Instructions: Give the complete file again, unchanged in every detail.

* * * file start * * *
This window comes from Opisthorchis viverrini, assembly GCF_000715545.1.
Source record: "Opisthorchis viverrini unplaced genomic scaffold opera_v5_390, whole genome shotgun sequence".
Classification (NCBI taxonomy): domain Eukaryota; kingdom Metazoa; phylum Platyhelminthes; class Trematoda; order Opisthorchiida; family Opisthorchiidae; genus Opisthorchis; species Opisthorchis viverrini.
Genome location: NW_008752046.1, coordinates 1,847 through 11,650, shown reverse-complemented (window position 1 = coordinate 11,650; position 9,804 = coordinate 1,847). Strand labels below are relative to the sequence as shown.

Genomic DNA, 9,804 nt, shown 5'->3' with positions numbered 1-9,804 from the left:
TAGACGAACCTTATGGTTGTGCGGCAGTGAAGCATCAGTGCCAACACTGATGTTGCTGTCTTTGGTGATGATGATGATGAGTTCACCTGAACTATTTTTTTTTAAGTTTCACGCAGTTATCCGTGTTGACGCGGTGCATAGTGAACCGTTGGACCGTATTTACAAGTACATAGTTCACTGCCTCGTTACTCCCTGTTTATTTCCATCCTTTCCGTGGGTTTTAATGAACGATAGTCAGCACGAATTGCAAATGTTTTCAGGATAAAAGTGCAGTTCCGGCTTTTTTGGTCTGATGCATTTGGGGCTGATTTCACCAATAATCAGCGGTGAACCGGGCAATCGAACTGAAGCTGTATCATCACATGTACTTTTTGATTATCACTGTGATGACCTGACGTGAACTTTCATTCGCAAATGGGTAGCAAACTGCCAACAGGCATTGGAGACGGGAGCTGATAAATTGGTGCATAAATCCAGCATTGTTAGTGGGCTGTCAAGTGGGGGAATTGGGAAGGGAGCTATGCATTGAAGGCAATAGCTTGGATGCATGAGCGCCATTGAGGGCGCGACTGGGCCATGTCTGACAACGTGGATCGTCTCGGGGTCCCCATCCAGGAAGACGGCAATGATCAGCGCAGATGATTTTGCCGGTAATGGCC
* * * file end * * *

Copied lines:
This window comes from Opisthorchis viverrini, assembly GCF_000715545.1.
Source record: "Opisthorchis viverrini unplaced genomic scaffold opera_v5_390, whole genome shotgun sequence".
Classification (NCBI taxonomy): domain Eukaryota; kingdom Metazoa; phylum Platyhelminthes; class Trematoda; order Opisthorchiida; family Opisthorchiidae; genus Opisthorchis; species Opisthorchis viverrini.
Genome location: NW_008752046.1, coordinates 1,847 through 11,650, shown reverse-complemented (window position 1 = coordinate 11,650; position 9,804 = coordinate 1,847). Strand labels below are relative to the sequence as shown.

Genomic DNA, 9,804 nt, shown 5'->3' with positions numbered 1-9,804 from the left:
TAGACGAACCTTATGGTTGTGCGGCAGTGAAGCATCAGTGCCAACACTGATGTTGCTGTCTTTGGTGATGATGATGATGAGTTCACCTGAACTATTTTTTTTTAAGTTTCACGCAGTTATCCGTGTTGACGCGGTGCATAGTGAACCGTTGGACCGTATTTACAAGTACATAGTTCACTGCCTCGTTACTCCCTGTTTATTTCCATCCTTTCCGTGGGTTTTAATGAACGATAGTCAGCACGAATTGCAAATGTTTTCAGGATAAAAGTGCAGTTCCGGCTTTTTTGGTCTGATGCATTTGGGGCTGATTTCACCAATAATCAGCGGTGAACCGGGCAATCGAACTGAAGCTGTATCATCACATGTACTTTTTGATTATCACTGTGATGACCTGACGTGAACTTTCATTCGCAAATGGGTAGCAAACTGCCAACAGGCATTGGAGACGGGAGCTGATAAATTGGTGCATAAATCCAGCATTGTTAGTGGGCTGTCAAGTGGGGGAATTGGGAAGGGAGCTATGCATTGAAGGCAATAGCTTGGATGCATGAGCGCCATTGAGGGCGCGACTGGGCCATGTCTGACAACGTGGATCGTCTCGGGGTCCCCATCCAGGAAGACGGCAATGATCAGCGCAGATGATTTTGCCGGTAATGGCC